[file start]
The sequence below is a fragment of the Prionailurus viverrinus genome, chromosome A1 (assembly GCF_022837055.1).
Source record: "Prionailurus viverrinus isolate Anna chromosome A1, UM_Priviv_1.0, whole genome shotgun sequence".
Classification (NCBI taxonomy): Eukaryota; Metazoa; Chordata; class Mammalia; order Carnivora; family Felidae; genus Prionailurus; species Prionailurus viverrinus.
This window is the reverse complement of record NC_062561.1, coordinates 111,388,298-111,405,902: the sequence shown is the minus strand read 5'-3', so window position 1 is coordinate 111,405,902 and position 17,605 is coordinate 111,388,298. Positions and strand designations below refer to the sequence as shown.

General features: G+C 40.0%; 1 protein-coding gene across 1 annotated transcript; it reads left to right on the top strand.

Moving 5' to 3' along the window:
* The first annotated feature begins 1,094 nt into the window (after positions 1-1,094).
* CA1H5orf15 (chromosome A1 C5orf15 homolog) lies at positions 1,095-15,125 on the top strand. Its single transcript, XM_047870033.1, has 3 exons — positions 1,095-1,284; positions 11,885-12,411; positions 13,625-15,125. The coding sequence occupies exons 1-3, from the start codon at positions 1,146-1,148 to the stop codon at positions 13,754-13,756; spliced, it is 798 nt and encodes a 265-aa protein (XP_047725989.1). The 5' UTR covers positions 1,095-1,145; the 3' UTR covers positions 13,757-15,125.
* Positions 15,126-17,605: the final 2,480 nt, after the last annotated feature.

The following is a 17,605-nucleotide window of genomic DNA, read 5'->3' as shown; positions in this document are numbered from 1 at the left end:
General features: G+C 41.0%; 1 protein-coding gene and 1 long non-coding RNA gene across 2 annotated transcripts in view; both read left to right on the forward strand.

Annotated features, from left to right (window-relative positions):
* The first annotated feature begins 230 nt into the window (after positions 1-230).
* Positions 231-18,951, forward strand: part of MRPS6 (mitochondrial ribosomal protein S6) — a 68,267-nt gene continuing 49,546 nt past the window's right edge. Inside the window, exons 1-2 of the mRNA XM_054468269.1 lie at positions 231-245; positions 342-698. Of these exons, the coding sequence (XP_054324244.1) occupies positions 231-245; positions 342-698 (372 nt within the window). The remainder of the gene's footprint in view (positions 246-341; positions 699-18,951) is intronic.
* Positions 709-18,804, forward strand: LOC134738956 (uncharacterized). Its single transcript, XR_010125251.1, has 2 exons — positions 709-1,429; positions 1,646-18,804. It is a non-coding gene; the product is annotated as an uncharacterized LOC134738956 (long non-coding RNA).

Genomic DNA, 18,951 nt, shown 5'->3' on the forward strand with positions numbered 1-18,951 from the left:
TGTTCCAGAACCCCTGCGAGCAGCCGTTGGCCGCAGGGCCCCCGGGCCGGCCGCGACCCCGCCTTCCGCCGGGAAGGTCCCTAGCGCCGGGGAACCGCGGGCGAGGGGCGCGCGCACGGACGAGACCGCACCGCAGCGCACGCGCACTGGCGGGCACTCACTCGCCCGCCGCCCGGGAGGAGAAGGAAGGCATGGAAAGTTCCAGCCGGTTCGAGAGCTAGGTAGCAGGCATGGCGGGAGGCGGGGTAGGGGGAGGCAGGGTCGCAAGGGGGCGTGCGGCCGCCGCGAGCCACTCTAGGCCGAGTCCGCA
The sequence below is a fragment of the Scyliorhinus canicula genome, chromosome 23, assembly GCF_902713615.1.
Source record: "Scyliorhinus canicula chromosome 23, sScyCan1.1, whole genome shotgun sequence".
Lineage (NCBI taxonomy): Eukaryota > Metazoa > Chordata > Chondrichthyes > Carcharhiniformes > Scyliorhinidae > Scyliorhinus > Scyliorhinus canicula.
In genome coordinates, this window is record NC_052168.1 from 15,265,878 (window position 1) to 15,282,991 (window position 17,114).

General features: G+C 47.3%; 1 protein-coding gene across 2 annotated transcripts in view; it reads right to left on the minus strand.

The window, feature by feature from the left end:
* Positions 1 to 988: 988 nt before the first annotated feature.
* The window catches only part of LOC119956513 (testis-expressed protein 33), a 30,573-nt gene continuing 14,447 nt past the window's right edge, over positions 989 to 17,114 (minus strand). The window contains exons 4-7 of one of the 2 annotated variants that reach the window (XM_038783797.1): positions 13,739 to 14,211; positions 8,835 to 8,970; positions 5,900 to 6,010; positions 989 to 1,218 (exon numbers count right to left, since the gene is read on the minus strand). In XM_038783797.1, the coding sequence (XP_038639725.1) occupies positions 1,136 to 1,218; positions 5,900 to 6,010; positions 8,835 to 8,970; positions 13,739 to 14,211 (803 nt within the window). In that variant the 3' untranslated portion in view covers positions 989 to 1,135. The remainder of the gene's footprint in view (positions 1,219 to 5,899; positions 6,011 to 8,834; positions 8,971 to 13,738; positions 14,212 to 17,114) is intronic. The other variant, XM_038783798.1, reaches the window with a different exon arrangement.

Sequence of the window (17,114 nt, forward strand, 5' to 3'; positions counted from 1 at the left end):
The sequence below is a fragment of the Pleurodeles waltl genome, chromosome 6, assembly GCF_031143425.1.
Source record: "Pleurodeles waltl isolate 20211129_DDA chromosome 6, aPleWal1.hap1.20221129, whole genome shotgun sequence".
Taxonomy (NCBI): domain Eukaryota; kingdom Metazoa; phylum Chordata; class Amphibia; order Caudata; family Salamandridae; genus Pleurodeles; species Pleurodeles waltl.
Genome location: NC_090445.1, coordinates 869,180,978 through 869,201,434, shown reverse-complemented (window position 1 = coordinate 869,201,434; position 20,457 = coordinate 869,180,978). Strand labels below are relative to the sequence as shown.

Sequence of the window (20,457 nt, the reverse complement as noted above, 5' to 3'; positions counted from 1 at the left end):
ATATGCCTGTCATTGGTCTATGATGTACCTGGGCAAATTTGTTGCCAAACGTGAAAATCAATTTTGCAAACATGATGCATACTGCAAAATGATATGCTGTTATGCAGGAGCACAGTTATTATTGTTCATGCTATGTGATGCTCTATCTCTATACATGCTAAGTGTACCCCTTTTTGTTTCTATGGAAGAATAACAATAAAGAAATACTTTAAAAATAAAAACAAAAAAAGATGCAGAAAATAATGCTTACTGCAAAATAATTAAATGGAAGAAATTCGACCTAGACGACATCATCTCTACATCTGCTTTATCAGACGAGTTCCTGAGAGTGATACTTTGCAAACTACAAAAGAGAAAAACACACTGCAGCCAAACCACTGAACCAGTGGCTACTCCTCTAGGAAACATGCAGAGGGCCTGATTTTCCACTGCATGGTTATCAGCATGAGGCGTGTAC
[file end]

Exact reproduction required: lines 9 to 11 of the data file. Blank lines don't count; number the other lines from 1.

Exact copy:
* Positions 15,126-17,605: the final 2,480 nt, after the last annotated feature.

The following is a 17,605-nucleotide window of genomic DNA, read 5'->3' as shown; positions in this document are numbered from 1 at the left end:
General features: G+C 41.0%; 1 protein-coding gene and 1 long non-coding RNA gene across 2 annotated transcripts in view; both read left to right on the forward strand.